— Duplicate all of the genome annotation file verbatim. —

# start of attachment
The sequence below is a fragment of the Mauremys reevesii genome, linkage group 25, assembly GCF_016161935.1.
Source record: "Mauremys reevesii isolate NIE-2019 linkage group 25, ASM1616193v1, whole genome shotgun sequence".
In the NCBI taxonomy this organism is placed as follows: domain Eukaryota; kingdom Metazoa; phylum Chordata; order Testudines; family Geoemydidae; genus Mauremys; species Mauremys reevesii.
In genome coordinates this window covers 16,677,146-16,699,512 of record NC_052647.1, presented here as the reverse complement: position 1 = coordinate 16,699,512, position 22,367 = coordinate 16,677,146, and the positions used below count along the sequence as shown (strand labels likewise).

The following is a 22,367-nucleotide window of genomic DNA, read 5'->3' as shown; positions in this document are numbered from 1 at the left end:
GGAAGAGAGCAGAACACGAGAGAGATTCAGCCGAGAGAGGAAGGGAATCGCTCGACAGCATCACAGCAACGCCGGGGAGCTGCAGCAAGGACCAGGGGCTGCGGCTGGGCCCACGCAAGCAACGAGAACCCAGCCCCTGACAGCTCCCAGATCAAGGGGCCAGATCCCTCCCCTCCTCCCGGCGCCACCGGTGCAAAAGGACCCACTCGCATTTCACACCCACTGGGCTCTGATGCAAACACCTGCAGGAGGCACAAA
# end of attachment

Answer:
The sequence below is a fragment of the Mauremys reevesii genome, linkage group 25, assembly GCF_016161935.1.
Source record: "Mauremys reevesii isolate NIE-2019 linkage group 25, ASM1616193v1, whole genome shotgun sequence".
In the NCBI taxonomy this organism is placed as follows: domain Eukaryota; kingdom Metazoa; phylum Chordata; order Testudines; family Geoemydidae; genus Mauremys; species Mauremys reevesii.
In genome coordinates this window covers 16,677,146-16,699,512 of record NC_052647.1, presented here as the reverse complement: position 1 = coordinate 16,699,512, position 22,367 = coordinate 16,677,146, and the positions used below count along the sequence as shown (strand labels likewise).

The following is a 22,367-nucleotide window of genomic DNA, read 5'->3' as shown; positions in this document are numbered from 1 at the left end:
GGAAGAGAGCAGAACACGAGAGAGATTCAGCCGAGAGAGGAAGGGAATCGCTCGACAGCATCACAGCAACGCCGGGGAGCTGCAGCAAGGACCAGGGGCTGCGGCTGGGCCCACGCAAGCAACGAGAACCCAGCCCCTGACAGCTCCCAGATCAAGGGGCCAGATCCCTCCCCTCCTCCCGGCGCCACCGGTGCAAAAGGACCCACTCGCATTTCACACCCACTGGGCTCTGATGCAAACACCTGCAGGAGGCACAAA